The Maharashtra government contended before the Bombay High Court that its decision to impose a comprehensive ban on beef was in furtherance of the Directive Principles of State Policy enumerated in the Constitution.
Advocate General Srihari Aney, representing the state, also cited a Supreme Court judgement that says that any law which is in line with the Directive Principles should be regarded as having been enacted in the public interest.
The division bench of justices A S Oka and S C Gupte is currently hearing a clutch of public interest litigations challenging the Maharashtra Animal Preservation (Amendment) Act.
While the original act of 1976 bans slaughter of cows, the amendment prohibits slaughter of bulls too, making it an offence punishable with five-year jail term and Rs. 10,000 fine. Further, even possession and consumption of beef can attract one year in jail and Rs. 2,000 fine.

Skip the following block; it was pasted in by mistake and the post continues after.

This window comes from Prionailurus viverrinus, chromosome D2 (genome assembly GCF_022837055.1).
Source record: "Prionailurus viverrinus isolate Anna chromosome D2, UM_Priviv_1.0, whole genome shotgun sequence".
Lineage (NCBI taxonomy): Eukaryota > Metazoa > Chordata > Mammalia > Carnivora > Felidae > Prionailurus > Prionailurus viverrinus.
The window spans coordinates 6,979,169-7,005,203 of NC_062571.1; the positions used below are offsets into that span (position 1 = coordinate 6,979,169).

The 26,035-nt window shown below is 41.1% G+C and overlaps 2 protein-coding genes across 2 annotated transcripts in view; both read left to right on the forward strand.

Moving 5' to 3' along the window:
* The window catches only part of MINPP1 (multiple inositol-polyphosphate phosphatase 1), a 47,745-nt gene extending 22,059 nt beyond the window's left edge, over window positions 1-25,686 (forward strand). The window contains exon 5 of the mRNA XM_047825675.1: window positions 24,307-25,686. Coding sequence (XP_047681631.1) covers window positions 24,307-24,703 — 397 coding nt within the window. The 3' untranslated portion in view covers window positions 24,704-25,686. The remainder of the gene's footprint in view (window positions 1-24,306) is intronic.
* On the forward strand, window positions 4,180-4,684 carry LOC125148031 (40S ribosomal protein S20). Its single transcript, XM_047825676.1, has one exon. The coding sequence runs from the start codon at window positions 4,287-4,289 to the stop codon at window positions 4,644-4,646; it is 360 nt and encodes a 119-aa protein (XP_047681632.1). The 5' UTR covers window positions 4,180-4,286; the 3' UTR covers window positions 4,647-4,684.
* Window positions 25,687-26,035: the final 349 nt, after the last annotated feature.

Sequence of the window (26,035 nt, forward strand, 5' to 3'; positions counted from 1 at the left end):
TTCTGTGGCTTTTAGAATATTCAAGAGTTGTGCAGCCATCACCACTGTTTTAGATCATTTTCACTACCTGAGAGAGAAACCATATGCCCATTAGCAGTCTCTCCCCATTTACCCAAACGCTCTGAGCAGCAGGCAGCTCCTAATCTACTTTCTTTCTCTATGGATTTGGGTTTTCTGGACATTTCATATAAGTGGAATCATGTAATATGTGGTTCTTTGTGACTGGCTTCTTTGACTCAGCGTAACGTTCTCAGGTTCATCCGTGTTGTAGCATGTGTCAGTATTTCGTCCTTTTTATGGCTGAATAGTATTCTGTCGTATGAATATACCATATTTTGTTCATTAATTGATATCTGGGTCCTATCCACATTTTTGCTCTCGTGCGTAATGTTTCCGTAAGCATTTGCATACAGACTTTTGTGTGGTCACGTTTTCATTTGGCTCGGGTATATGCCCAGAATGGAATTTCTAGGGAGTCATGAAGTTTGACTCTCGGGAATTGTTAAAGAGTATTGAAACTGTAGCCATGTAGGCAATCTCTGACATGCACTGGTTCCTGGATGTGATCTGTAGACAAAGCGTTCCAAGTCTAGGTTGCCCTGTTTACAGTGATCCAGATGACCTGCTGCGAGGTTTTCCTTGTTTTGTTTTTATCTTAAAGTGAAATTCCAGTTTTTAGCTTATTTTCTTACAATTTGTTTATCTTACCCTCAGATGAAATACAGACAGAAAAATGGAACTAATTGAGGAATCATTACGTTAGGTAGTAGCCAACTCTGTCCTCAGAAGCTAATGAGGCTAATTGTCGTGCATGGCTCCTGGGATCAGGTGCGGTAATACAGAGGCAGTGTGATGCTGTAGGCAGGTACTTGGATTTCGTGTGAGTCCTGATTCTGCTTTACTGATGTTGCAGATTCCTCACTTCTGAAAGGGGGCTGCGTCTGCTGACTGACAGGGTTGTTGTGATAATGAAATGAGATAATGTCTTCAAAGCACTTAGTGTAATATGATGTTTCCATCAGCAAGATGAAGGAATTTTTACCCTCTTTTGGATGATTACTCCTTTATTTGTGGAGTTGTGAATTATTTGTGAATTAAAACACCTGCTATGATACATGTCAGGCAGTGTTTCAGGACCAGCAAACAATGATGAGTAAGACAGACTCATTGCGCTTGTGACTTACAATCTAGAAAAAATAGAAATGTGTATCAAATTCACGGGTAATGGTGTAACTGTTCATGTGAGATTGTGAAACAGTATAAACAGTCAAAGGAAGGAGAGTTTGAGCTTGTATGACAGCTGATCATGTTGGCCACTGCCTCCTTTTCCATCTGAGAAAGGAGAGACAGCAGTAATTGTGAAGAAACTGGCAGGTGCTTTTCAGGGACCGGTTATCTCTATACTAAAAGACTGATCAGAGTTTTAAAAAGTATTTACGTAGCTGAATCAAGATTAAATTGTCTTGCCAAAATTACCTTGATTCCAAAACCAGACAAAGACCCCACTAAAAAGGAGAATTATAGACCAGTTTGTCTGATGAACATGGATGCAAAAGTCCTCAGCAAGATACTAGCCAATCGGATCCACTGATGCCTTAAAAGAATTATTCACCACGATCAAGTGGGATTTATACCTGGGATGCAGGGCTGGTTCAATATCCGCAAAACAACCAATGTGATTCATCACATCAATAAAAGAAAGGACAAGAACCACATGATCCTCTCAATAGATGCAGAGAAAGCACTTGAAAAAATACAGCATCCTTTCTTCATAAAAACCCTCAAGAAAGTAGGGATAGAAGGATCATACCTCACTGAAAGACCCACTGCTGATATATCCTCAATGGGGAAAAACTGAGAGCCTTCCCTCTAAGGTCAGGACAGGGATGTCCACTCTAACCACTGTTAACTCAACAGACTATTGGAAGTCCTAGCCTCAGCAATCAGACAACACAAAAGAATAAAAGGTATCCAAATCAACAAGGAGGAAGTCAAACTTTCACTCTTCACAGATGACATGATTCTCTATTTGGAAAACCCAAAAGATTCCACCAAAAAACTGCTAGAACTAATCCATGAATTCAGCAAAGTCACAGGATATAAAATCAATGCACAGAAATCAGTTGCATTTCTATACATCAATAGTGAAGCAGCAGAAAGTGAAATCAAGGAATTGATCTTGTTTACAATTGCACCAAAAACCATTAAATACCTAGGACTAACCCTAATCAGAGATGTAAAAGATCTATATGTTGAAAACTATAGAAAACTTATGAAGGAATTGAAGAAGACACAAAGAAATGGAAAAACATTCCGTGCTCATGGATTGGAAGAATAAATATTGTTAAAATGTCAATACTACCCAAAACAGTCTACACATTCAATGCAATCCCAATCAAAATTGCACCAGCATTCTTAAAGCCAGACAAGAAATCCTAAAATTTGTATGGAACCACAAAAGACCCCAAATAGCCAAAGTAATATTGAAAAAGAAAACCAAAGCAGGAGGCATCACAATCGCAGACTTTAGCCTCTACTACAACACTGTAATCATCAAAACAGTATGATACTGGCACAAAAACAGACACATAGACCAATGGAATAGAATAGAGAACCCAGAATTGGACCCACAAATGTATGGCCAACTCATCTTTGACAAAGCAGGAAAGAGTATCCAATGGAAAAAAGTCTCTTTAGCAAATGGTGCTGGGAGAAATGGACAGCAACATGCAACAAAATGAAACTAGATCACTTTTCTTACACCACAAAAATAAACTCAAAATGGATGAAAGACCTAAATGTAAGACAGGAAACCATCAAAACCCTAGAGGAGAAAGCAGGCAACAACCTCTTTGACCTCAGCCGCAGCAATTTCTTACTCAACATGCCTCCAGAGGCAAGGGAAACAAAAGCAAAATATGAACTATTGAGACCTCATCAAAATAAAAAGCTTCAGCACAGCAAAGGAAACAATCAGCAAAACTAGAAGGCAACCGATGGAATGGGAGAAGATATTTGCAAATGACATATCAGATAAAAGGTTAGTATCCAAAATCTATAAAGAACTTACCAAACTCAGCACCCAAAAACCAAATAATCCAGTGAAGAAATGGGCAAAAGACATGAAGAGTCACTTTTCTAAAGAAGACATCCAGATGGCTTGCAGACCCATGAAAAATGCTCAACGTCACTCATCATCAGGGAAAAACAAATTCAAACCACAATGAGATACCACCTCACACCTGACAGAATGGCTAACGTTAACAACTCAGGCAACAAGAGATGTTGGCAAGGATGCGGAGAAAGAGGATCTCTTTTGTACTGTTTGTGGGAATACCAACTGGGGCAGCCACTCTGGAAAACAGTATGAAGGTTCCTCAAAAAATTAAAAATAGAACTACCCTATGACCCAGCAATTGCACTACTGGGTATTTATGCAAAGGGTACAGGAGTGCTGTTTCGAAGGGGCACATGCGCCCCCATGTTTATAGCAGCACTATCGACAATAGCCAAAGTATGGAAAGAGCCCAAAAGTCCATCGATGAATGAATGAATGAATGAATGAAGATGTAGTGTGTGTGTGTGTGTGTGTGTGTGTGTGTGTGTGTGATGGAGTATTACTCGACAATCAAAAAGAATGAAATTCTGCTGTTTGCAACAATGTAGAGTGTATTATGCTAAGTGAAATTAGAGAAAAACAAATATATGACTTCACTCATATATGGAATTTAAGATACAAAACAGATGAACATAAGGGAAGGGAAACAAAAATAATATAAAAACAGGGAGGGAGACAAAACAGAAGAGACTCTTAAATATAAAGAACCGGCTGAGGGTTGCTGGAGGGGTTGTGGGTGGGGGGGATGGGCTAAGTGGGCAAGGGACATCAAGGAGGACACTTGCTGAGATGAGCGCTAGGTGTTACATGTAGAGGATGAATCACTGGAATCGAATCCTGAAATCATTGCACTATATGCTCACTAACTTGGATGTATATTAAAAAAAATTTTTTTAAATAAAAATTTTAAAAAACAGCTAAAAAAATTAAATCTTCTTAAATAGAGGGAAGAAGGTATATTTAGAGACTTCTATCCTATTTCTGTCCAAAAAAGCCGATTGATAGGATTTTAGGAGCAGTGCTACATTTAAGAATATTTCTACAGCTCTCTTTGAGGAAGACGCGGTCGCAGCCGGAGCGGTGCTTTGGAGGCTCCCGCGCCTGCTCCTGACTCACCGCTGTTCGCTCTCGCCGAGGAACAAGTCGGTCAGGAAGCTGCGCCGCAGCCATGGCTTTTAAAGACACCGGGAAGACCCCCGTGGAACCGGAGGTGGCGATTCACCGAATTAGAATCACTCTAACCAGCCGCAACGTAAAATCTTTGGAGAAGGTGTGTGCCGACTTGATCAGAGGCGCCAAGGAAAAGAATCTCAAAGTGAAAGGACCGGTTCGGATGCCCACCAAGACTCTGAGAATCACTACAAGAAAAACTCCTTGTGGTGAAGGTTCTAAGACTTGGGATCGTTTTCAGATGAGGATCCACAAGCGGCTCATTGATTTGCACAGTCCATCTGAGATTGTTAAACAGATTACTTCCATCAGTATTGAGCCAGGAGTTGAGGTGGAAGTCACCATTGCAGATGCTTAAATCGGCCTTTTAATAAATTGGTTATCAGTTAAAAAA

Aney argued that it was part of the fundamental duties of the state under the Constitution to take such a step (of imposing ban on beef).
The advocate general also supported the arguments of advocate Anil Anturkar, who is representing an intervenor, that ‘right to food’ is covered by right to life and liberty guaranteed by the Article 21, but not the right to ‘choice of food’.
Senior counsel Aspi Chinoy, appearing for one of the petitioners, had argued earlier that by criminalising even possession and consumption of beef, the state government had violated the fundamental right of right to choice of food under Article 21. The hearing would continue on Friday.